AIO was established in 1972 in Mauritius as a non-governmental organisation recognised by many African governments.
Currently, the AIO has 365 members, 345 of them from 47 countries in Africa and 15 associate international members from 9 countries.
Brokers Charge FG To Declare State Of Emergency On Insecurity
The Nigerian Council of Registered Insurance Brokers (NCRIB), has lamented the spate of killings, kidnapping and other forms of violent attacks in the country, saying the development is not only tarnishing the country’s image but also scaring investors away from the country.
The President of the Council, Dr. Bola Onigbogi who said this at media parley in Lagos, appealled to the federal government to, as a matter of urgency, declare a state of emergency on terrorism and killings, especially in the Northern part of Nigeria.
Onigbogi noted that if nothing is done as soon as possible to address this menace, it will deter foreign investors from investing in the Nigerian economy.
She said: “to say that the rate of killings and kidnapping in Nigeria is endemic is to state the obvious. The recent rate of attacks on people in most part of the nation is so disheartening.
“It is worrisome seeing how Nigerians are being massacred in their own fatherland unabated. It is difficult to read the mindset of these dare devil hoodlums, who have decided to unleash terror on unsuspecting and innocent Nigerians.
“Our heartfelt sympathy goes to the government and the people of affected States, especially, the immediate families of the victims. However, I like to join several other Nigerians to appeal to the Federal Government, as a matter of urgency, declare a state of emergency on terrorism and killings, especially in the Northern part of Nigeria.
“We appeal to Mr. President to instruct all the service chiefs to take responsibilities for the killings and kidnappings that has continued to tarnish the image of the country. It is important to note that with the spate of killings and kidnapping in Nigeria, if nothing is done as soon as possible, it will deter investors from investing in Nigeria economy”.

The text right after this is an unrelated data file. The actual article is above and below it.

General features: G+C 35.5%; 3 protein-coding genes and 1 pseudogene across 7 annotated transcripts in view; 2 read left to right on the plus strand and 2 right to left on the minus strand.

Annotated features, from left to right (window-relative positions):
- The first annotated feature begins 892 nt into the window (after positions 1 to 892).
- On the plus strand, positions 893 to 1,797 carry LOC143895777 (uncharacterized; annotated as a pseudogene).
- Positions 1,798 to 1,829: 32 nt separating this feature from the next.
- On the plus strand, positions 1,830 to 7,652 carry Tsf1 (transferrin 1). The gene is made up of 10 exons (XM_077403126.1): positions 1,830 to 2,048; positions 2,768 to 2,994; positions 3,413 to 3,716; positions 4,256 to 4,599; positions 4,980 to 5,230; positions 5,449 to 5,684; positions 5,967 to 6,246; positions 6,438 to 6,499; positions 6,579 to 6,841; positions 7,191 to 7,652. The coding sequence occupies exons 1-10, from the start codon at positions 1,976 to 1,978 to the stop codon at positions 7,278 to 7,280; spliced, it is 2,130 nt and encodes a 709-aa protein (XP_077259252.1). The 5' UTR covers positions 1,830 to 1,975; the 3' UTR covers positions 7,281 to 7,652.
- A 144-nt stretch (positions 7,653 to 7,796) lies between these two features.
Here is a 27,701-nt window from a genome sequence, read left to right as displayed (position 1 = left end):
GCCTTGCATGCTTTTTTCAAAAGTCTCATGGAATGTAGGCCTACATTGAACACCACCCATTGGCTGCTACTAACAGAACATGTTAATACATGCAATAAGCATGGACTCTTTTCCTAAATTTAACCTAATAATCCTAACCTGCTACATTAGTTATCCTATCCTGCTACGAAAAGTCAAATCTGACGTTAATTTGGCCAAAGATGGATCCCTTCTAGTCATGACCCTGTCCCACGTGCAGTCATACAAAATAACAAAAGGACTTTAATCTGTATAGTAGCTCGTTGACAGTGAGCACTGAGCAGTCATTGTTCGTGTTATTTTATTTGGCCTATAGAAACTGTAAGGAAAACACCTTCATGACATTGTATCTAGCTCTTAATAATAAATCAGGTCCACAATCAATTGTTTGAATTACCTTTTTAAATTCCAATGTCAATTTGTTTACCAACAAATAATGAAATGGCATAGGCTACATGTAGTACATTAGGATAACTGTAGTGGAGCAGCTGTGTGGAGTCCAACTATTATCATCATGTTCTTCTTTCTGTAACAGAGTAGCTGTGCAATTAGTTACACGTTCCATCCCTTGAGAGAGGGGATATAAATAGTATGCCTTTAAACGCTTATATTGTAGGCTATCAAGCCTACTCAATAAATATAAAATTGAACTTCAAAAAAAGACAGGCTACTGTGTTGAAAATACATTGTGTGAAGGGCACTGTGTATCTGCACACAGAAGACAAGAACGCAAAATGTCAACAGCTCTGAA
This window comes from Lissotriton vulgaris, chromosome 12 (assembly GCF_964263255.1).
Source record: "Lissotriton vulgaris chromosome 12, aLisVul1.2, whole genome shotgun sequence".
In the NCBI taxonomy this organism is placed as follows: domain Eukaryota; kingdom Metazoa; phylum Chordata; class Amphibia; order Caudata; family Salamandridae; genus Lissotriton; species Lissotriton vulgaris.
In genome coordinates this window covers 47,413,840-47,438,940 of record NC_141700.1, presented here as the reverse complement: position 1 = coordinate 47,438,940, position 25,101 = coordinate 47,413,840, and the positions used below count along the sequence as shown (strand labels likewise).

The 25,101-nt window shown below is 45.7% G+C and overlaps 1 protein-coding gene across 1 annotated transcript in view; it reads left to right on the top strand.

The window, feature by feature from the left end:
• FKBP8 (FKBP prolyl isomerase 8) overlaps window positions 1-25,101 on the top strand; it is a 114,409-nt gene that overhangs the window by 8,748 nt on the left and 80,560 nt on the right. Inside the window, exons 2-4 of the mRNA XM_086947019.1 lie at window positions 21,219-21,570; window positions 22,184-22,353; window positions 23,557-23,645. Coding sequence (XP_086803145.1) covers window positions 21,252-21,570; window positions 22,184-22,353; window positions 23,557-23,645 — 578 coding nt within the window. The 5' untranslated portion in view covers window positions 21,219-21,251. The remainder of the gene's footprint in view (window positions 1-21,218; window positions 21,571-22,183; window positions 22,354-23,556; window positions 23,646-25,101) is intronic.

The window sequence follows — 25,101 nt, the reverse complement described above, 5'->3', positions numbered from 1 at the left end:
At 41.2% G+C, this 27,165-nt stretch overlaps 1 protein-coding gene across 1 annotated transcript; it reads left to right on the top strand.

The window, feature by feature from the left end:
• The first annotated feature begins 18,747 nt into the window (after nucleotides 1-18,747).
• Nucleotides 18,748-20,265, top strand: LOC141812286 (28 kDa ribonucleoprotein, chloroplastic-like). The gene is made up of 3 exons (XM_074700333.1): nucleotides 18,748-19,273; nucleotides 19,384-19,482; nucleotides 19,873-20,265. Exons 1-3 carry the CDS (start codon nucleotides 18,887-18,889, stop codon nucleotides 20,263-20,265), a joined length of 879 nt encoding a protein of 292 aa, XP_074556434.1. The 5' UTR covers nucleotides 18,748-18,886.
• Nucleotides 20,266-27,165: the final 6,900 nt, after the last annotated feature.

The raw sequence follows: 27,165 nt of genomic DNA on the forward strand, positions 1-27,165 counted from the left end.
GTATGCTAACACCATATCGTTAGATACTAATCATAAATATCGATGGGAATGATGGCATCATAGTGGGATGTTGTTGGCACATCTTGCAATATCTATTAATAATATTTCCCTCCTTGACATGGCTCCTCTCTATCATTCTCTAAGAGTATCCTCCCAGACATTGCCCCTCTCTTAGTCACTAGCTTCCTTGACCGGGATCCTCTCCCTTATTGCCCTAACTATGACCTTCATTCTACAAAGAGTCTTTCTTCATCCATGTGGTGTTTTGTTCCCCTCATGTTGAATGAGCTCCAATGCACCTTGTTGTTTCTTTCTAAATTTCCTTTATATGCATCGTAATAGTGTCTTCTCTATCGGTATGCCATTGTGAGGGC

Onigbogi, who also spoke on building collapses in the country, called on the government to take decisive measures to address this issues.
“It is essential for government to facilitate meetings of all stakeholders in order to reach a compromise on methods to adopt in stemming the tide. Kindly permit me to state at this juncture that the enforcement of Section 64 and Section 65 of Insurance Act 2003 should be prioritized”, she expressed.
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NICON Insurance Denies Receiving Senate’s Summon Over Non-remittance Of Pension Fund
The management of NICON Insurance Limited has denied receiving any summon from the Senate Committee on Public Accounts due to failure to remit pension fund to the Pension Transitional Arrangement Directorate.
In a statement titled, ‘NICON Insurance faults report on senate summon’, the insurance firm recalled the report, which stated that the Nigerian Senate had summoned the firm over ‘Failure to remit N17.4billion pension fund to PTAD’.
The insurance firm stated that it had not received any summon from the Senate Committee on Public Accounts and was, therefore, unaware of the existence of such summons as reported by the media.
The statement reads in part, “It is of great concern to management that NICON has been subjected to the court of public opinion on a matter in which we have discharged our duty as a responsible corporate citizen.
“To set the records straight, NICON transferred assets to PTAD under the leadership of Sharon Ikeazor in lieu of the legacy pension funds for over 50 agencies and parastatals of the Federal Government in June 2017.
“PTAD has all the title documents of the properties in its possession and has been collecting rent on them in the last four years. NICON is therefore not liable to PTAD for any pension funds.
“Management also notes that other issues reportedly raised by the Executive Secretary of PTAD, Dr Chioma Ejikeme, are before a court and are therefore sub-judice for discussion except before the court of law.”
The insurance firm said it would not join issues with anyone and would make no further comment on these issues till they were resolved by the court.